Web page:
EHR Customization Can Result in Medical Errors, Incomplete Testing and Certification

While widespread adoption of electronic health records (EHRs) has helped put them in an overwhelming majority of hospitals and clinics, their design and function could cause medical mistakes and errors unless more rigorous voluntary and mandatory testing of systems becomes the norm, a new report found.

The national push to implement EHRs was motivated, in part, because EHRs were intended to improve medical safety as well as efficiency in hospitals, clinics, and pharmacies. Electronic records would put an end mistakes caused by providers’ inability to read physician handwriting, for example. Meaningful use, the federal program designed to increase EHR adoption required vendors and providers to do testing to ensure they meet certification and safety criteria. However, a report written jointly by the Pew Charitable Trust, the American Medical Association, and MedStar asserts that the design, customization, and use of EHRs by doctors, nurses, and other clinicians can also lead to inefficiencies or workflow challenges and can fail to prevent—or even contribute to—patient harm, the report states.

“For example, an unclear medication list could result in a clinician ordering the wrong drug for a patient. Laboratory tests that are displayed without the date and time of the results could lead to clinical decisions based on outdated information. And failures of systems to issue alerts about harmful medication interactions—situations that can stem from changes made by facilities, how clinicians enter data, or EHR design—could lead to medical errors.”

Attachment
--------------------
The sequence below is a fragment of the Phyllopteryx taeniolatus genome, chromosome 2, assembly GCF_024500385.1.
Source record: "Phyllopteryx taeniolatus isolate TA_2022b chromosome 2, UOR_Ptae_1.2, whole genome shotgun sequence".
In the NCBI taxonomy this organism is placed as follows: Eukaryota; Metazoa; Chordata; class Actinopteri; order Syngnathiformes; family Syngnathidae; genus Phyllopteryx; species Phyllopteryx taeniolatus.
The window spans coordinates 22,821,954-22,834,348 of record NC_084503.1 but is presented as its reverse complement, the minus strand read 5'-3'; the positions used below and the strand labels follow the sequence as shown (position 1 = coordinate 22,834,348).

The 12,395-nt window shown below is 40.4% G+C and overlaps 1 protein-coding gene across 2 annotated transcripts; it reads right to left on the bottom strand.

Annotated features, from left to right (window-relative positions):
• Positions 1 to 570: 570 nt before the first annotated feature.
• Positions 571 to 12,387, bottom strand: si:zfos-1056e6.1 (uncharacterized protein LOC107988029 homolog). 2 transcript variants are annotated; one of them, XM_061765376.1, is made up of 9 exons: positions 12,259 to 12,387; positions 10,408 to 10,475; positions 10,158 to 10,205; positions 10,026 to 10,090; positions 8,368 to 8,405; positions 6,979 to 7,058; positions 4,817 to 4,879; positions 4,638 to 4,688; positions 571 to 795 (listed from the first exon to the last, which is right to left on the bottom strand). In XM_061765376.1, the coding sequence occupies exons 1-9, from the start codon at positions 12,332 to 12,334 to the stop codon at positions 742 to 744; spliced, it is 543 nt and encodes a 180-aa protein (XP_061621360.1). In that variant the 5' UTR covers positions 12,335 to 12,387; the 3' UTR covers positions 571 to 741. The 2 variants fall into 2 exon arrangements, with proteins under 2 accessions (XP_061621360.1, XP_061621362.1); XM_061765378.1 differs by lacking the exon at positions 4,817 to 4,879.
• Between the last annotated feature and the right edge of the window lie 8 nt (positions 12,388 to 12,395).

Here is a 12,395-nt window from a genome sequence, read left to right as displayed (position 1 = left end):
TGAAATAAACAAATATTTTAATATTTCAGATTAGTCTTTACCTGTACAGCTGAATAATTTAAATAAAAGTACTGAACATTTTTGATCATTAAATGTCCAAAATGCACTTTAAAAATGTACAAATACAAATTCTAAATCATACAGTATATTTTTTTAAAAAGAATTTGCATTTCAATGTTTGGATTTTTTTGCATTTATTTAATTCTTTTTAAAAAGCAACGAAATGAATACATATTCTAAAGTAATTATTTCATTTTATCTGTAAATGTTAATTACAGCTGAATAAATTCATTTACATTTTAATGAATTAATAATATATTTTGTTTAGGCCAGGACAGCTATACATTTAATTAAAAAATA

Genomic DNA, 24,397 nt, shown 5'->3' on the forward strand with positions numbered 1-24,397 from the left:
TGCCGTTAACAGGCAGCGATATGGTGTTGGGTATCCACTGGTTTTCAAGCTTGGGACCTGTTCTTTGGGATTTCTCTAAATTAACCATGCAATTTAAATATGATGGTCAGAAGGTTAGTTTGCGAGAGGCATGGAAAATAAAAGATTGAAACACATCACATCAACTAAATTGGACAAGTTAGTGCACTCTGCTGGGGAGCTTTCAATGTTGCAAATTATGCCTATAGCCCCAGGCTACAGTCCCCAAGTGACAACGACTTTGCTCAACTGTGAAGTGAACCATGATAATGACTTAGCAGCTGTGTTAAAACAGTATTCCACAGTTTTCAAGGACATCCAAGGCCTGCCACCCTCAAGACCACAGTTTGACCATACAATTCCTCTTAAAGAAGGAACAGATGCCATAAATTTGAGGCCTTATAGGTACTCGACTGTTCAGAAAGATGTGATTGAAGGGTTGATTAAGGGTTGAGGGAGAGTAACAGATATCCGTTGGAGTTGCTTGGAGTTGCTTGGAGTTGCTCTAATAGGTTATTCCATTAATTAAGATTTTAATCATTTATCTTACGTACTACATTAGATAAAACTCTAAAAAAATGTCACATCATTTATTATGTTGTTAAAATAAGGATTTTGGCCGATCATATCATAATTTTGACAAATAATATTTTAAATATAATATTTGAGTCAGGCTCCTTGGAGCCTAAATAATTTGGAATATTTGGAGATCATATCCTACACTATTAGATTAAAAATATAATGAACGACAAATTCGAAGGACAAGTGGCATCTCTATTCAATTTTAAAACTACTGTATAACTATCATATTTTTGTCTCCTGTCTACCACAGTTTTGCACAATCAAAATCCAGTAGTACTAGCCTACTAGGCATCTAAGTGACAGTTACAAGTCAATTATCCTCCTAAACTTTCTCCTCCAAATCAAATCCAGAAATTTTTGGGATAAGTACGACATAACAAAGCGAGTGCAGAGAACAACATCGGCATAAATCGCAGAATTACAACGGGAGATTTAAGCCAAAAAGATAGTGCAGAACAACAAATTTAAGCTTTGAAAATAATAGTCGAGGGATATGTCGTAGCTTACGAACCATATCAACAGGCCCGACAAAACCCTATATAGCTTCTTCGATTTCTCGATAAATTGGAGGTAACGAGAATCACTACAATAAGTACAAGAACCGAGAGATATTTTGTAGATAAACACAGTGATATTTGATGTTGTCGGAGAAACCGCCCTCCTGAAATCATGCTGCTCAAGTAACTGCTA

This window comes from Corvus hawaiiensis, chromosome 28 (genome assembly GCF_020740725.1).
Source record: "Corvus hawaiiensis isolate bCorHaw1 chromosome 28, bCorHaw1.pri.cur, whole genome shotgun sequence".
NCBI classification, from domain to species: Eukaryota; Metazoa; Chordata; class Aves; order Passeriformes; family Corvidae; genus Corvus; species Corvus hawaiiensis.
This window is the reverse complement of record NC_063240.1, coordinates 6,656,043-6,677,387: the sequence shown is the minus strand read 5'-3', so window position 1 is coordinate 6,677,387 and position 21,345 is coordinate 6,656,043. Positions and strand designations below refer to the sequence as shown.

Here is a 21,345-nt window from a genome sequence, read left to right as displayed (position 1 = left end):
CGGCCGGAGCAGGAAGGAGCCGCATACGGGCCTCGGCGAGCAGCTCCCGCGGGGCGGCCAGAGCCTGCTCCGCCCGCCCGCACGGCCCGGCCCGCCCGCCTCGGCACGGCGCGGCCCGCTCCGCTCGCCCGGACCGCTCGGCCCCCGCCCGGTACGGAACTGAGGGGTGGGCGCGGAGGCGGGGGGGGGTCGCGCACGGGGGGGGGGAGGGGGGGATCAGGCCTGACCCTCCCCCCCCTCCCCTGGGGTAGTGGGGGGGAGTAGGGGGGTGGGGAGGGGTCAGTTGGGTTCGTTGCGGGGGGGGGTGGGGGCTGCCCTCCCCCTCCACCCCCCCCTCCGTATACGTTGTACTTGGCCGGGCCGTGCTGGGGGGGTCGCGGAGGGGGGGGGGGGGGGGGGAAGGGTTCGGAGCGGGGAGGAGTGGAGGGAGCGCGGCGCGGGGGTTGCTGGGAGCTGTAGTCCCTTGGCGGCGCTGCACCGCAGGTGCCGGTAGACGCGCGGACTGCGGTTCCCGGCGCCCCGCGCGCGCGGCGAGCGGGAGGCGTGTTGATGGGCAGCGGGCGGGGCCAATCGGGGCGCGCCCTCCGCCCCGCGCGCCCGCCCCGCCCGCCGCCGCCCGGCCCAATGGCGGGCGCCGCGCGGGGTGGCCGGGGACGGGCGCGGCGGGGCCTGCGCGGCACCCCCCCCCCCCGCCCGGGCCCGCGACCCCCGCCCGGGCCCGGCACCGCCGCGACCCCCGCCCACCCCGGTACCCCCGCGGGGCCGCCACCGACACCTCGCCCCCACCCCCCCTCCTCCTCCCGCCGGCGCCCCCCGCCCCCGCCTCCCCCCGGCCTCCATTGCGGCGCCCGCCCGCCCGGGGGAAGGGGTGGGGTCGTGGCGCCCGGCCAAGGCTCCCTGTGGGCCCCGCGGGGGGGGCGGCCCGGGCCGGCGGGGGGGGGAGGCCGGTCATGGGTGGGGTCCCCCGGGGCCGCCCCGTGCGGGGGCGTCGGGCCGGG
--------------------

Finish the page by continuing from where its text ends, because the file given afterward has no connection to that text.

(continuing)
A key concern for the report writers is the customization that takes place once a system is implemented in order to be tailored to specific workflows. Customized EHRs frequently don’t resemble the original version, and safety is often not re-evaluated.

Pew, MedStar, and the AMA convened a literature review and an expert panel of physicians, nurses, pharmacists, EHR vendors, patients, and health information technology experts, which resulted in:

  • Recommendations on how to advance usability and safety throughout the EHR software life cycle, which can be used as the foundation for a voluntary certification process for developers and EHR implementers.
  • Criteria detailing what constitutes a rigorous safety test case and the creation of sample test case scenarios based on reported EHR safety challenges.

Click here to read the full report.

Mary Butler is the associate editor at Journal of AHIMA.

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